Invited Commentary: Causal Inference Across Space and Time - Quixotic Quest, Worthy Goal, or Both?

Jessie K. Edwards, Catherine R. Lesko, Alexander P. Keil

Research output: Contribution to journalReview articlepeer-review

3 Scopus citations


The g-formula and agent-based models (ABMs) are 2 approaches used to estimate causal effects. In the current issue of the Journal, Murray et al. (Am J Epidemiol. 2017;186(2):131-142) compare the performance of the g-formula and ABMs to estimate causal effects in 3 target populations. In their thoughtful paper, the authors outline several reasons that a causal effect estimated using an ABM may be biased when parameterized from at least 1 source external to the target population. The authors have addressed an important issue in epidemiology: Often causal effect estimates are needed to inform public health decisions in settings without complete data. Because public health decisions are urgent, epidemiologists are frequently called upon to estimate a causal effect from existing data in a separate population rather than perform new data collection activities. The assumptions needed to transport causal effects to a specific target population must be carefully stated and assessed, just as one would explicitly state and analyze the assumptions required to draw internally valid causal inference in a specific study sample. Considering external validity in important target populations increases the impact of epidemiologic studies.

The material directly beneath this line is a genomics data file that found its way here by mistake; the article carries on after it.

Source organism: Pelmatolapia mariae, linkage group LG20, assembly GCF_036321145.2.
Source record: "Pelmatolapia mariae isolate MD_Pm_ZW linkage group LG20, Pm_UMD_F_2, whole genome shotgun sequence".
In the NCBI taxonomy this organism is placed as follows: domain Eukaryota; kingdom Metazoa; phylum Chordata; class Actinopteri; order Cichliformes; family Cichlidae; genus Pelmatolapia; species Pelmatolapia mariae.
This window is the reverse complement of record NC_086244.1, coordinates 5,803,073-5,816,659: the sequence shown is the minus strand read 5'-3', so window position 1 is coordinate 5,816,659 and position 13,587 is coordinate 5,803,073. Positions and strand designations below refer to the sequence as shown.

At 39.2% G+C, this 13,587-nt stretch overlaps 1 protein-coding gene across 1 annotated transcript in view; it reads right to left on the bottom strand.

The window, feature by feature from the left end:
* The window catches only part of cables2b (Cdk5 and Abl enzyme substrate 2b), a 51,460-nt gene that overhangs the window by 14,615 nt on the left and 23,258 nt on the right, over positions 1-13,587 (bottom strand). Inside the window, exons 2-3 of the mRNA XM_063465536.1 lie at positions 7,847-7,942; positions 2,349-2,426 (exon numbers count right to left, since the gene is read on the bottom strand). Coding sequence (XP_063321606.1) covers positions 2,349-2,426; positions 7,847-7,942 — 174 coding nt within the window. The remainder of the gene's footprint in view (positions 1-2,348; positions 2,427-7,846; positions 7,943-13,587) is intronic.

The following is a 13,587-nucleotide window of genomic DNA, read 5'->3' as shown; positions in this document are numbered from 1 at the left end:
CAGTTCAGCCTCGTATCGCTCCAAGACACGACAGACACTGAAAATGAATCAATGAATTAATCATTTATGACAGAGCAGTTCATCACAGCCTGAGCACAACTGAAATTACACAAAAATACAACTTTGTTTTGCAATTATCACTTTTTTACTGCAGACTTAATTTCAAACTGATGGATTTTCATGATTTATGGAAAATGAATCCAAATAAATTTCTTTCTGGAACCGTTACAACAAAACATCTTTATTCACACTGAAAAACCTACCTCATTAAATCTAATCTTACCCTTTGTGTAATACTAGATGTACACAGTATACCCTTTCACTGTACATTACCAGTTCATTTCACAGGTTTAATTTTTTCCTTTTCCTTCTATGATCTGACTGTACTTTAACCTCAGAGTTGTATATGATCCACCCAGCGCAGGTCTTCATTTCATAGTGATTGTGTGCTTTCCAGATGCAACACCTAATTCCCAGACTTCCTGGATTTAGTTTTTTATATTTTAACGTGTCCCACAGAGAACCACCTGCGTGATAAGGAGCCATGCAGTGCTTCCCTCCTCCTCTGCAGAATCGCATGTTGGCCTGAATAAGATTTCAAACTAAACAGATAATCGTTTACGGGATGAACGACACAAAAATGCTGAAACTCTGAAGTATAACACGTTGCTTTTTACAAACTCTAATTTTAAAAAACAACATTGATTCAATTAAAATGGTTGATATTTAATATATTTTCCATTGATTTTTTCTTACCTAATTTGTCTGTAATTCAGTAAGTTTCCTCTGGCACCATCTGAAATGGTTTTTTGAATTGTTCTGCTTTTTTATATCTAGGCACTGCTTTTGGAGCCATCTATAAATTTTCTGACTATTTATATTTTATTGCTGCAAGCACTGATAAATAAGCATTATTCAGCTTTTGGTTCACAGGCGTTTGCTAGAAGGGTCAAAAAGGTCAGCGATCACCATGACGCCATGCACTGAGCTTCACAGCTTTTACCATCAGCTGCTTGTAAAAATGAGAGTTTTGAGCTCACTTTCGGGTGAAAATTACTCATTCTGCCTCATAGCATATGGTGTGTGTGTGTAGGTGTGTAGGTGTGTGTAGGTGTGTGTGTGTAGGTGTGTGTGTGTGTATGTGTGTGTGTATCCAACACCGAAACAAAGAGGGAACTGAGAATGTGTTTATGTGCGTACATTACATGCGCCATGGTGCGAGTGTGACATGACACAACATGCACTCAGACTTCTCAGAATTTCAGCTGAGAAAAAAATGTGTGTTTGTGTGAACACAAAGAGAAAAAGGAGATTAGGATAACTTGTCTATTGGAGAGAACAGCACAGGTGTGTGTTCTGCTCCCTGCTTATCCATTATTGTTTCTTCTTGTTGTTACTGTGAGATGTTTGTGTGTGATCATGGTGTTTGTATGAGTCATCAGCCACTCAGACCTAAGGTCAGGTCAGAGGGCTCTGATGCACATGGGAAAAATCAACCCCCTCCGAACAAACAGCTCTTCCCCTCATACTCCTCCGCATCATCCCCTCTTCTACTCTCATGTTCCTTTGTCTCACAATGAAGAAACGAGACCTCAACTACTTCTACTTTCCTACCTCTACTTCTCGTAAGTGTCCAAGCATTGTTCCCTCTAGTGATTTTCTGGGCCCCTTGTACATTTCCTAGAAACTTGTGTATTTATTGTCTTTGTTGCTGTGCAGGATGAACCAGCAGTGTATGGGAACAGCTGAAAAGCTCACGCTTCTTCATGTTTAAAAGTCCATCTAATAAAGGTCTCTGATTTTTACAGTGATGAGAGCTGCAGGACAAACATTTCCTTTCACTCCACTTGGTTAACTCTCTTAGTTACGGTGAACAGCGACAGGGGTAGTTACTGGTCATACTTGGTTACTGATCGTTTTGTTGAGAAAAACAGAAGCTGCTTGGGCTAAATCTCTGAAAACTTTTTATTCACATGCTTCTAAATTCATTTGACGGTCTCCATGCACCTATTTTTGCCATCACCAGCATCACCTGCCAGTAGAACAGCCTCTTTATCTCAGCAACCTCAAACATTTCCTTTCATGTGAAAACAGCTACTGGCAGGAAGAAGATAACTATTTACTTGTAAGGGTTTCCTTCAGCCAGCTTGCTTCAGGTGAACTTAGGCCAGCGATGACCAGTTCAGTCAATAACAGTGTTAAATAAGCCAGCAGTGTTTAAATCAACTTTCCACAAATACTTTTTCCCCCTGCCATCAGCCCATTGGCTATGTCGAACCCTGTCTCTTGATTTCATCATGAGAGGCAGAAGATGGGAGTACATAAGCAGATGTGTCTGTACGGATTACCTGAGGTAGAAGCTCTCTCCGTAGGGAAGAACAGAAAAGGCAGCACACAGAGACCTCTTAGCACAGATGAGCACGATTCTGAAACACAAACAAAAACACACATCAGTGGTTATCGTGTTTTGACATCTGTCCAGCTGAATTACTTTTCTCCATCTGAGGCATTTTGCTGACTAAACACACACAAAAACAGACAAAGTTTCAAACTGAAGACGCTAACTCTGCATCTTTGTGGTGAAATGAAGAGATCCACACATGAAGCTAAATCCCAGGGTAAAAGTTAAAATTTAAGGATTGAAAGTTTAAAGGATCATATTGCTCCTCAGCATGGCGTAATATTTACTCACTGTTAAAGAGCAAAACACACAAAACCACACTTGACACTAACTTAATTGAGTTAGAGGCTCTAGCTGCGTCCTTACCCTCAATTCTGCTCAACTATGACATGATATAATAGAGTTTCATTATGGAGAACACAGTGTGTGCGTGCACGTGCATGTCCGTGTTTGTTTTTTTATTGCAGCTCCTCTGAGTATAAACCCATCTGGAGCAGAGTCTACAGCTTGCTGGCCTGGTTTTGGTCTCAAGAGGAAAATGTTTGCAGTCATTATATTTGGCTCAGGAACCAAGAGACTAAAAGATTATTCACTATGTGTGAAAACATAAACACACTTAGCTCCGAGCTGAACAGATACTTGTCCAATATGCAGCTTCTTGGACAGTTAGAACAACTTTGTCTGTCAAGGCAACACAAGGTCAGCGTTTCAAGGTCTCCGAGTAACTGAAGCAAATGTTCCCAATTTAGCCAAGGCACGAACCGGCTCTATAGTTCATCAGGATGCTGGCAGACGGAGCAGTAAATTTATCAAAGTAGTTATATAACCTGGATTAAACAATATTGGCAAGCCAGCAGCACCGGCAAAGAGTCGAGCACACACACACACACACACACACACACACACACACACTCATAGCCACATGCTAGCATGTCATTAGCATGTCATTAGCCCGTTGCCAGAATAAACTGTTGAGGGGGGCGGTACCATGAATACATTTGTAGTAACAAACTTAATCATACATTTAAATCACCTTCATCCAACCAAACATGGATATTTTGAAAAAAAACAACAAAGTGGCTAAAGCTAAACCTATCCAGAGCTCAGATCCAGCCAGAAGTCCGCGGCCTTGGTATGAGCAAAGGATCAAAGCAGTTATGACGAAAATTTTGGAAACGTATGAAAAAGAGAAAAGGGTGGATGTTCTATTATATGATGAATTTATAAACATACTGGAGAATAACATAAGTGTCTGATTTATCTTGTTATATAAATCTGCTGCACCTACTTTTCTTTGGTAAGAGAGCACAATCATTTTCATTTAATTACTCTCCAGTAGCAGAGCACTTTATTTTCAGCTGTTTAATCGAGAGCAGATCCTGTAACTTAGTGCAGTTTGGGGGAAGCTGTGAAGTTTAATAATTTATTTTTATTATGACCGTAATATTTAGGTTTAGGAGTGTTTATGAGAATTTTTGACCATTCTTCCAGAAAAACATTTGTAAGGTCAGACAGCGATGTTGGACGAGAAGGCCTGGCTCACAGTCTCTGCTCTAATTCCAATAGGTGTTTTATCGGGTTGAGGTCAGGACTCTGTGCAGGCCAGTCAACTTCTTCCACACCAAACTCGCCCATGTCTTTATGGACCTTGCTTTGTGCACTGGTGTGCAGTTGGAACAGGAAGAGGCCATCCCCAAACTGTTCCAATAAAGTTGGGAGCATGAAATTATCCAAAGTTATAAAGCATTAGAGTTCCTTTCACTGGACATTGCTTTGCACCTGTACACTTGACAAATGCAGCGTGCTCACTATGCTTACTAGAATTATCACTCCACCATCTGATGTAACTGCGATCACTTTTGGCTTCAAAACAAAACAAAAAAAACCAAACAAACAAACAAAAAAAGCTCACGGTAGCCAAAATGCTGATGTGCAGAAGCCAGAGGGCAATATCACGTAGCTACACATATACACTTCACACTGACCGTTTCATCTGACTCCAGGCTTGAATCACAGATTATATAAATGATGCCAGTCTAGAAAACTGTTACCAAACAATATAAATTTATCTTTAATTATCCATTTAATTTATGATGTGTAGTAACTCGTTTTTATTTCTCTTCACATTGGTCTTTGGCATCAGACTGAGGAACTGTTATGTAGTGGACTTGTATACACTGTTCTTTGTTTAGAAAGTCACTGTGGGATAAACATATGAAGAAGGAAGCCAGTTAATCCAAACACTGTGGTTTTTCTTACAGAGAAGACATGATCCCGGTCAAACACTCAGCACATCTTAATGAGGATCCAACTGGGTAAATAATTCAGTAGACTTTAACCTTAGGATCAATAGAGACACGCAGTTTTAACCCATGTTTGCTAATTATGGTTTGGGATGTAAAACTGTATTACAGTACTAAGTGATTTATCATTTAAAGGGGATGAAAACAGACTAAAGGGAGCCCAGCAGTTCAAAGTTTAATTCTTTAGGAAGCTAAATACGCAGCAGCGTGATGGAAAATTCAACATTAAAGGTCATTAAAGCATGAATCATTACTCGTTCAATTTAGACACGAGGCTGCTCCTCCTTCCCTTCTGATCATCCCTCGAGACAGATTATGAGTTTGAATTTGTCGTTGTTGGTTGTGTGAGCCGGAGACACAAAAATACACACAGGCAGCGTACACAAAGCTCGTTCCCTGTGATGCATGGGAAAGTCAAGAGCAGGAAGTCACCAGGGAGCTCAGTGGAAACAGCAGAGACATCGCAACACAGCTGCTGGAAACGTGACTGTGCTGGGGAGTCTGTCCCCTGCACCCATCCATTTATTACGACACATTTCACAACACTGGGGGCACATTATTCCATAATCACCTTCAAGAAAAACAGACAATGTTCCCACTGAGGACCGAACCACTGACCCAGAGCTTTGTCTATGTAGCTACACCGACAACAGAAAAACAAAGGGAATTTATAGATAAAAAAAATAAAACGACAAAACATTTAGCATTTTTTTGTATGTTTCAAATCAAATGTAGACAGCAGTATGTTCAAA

Original languageEnglish (US)
Pages (from-to)143-145
Number of pages3
JournalAmerican journal of epidemiology
Issue number2
StatePublished - Jul 15 2017


  • Agent-based models
  • Causal inference
  • Decision analysis
  • Individual-level models
  • Mathematical models
  • Medical decision making
  • Monte Carlo methods
  • Parametric g-formula

ASJC Scopus subject areas

  • Epidemiology


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